COVID-19 control measures: How long should they be kept in place?
As most organisations closely monitor the updates on controlling the COVID-19 outbreak, key considerations are what a ‘return to work’ will look like and what safety precautions will need to be put, or kept, in place.
A large number of organisations currently have in place arrangements to manage the risk of the spread of the coronavirus, including social distancing and hygiene measures and, where possible, remote working. It seems clear that such measures have been effective in limiting not only the spread of the coronavirus, but also potentially the spread of other viruses, such as influenza.
This leads to a question: Should your business maintain some of the current controls even once the threat of coronavirus recedes?
It is an interesting question regarding what is ‘reasonably practicable’ and whether some of the controls should be maintained to protect the health and welfare of your workers in the future.
In the same way that organisations learn from a serious incident or near miss and then put in place controls identified from those lessons, the question can also be posed as to whether your organisation should keep in place all the effective hygiene controls that we have learned from the COVID-19 pandemic?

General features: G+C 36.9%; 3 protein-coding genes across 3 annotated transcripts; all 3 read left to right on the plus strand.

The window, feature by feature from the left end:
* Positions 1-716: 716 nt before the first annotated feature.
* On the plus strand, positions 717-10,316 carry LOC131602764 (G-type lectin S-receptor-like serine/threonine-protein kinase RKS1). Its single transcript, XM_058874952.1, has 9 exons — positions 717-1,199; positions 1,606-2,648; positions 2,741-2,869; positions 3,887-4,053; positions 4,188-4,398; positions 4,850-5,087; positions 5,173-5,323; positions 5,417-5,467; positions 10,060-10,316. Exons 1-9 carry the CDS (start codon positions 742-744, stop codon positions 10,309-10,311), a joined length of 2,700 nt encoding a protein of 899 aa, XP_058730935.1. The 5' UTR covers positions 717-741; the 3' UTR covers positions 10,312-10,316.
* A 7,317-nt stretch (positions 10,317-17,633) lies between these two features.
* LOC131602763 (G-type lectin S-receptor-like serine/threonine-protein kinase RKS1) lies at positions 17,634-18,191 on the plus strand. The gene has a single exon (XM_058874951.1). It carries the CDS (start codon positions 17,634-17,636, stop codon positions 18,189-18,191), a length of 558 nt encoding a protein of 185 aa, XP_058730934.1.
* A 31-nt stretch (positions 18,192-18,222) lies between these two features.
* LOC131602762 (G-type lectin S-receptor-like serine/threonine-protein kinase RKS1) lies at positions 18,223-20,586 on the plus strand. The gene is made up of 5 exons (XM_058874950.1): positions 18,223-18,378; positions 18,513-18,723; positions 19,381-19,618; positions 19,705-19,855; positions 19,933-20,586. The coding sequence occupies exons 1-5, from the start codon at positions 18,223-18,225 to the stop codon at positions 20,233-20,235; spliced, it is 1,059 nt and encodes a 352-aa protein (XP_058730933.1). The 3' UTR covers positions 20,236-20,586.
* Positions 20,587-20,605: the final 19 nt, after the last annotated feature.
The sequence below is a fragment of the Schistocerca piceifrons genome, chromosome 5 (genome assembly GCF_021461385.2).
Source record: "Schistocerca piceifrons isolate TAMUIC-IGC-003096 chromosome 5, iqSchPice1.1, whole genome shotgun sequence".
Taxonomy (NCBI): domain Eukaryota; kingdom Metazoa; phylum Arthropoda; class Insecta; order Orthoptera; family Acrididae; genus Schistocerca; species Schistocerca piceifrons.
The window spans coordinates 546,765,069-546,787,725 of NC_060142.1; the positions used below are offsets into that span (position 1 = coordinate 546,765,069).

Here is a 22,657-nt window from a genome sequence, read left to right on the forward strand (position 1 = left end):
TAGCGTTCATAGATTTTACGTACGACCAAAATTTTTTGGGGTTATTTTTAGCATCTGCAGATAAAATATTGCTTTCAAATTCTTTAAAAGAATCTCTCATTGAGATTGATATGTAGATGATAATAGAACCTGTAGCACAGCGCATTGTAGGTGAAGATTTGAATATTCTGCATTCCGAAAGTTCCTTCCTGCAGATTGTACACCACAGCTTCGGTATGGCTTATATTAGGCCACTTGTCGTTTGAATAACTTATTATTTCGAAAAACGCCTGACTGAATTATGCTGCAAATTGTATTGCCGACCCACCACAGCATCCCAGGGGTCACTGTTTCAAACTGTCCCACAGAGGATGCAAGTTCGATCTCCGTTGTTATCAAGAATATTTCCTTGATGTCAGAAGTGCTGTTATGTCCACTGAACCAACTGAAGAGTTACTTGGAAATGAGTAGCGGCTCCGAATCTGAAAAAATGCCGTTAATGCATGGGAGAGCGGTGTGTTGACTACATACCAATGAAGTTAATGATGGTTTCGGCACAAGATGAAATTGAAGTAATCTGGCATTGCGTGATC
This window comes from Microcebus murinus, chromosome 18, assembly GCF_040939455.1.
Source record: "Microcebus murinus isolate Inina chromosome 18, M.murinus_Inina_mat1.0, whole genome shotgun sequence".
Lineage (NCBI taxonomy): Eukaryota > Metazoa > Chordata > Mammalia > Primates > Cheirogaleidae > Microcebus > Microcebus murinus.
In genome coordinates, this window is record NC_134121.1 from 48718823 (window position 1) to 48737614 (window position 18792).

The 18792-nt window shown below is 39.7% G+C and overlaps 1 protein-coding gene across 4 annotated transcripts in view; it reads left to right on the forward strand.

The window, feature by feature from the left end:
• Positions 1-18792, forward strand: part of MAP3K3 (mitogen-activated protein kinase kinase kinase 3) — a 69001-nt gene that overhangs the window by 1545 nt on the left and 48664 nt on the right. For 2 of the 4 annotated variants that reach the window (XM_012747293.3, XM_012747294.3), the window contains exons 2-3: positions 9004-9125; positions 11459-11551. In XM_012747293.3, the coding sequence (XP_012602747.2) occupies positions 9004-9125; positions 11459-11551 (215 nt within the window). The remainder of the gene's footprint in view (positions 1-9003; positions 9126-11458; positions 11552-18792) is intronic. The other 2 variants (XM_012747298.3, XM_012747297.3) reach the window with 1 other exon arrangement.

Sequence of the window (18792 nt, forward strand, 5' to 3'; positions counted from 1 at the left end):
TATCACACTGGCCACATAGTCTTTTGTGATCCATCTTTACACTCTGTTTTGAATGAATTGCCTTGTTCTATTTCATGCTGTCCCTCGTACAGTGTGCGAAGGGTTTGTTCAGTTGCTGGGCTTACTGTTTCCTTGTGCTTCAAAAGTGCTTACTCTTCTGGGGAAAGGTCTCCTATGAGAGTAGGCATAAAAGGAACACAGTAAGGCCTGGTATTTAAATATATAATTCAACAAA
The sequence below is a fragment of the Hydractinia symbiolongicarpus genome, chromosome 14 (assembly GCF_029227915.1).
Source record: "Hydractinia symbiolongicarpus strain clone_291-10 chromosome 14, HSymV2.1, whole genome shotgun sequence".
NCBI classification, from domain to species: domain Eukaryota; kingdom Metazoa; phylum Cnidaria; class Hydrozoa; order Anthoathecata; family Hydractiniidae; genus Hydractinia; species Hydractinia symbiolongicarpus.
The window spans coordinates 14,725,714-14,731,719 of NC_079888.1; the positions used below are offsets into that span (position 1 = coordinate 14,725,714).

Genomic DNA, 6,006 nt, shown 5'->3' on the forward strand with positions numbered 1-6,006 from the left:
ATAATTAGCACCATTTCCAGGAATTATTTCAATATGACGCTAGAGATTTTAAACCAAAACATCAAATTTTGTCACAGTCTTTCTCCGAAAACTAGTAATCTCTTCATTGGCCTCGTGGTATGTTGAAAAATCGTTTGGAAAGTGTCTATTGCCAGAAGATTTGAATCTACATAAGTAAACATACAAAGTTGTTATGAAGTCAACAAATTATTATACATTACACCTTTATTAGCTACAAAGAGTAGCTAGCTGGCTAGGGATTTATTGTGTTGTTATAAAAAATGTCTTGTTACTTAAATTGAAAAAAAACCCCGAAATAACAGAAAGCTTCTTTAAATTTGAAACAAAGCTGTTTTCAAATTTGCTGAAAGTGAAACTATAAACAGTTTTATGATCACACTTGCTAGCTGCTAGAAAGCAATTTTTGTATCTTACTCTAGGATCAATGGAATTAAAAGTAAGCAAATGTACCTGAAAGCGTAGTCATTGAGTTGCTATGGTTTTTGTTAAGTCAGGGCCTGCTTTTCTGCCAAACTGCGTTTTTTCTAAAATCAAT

In other words, when we eventually return to working in the office or other sites of work, will your safety law obligations require you to keep in place controls such as:
- Providing hand sanitiser and access to face masks;
- undertaking a deep clean of the office when a staff member has reported having influenza, coronavirus or another serious virus;
- conducting formal training and instruction on hygiene;
- requiring separation or distancing of staff in meeting rooms, where practicable; and
- using video conferencing technology to conduct meetings more frequently.
A number of wider social and economic changes will no doubt result from the pandemic, which could impact how our workplaces look and operate in the future.
But as we start to consider the first step of a graduated return to work, it will also be important to have a reasoned and practical approach to how virus controls are either phased out or retained.
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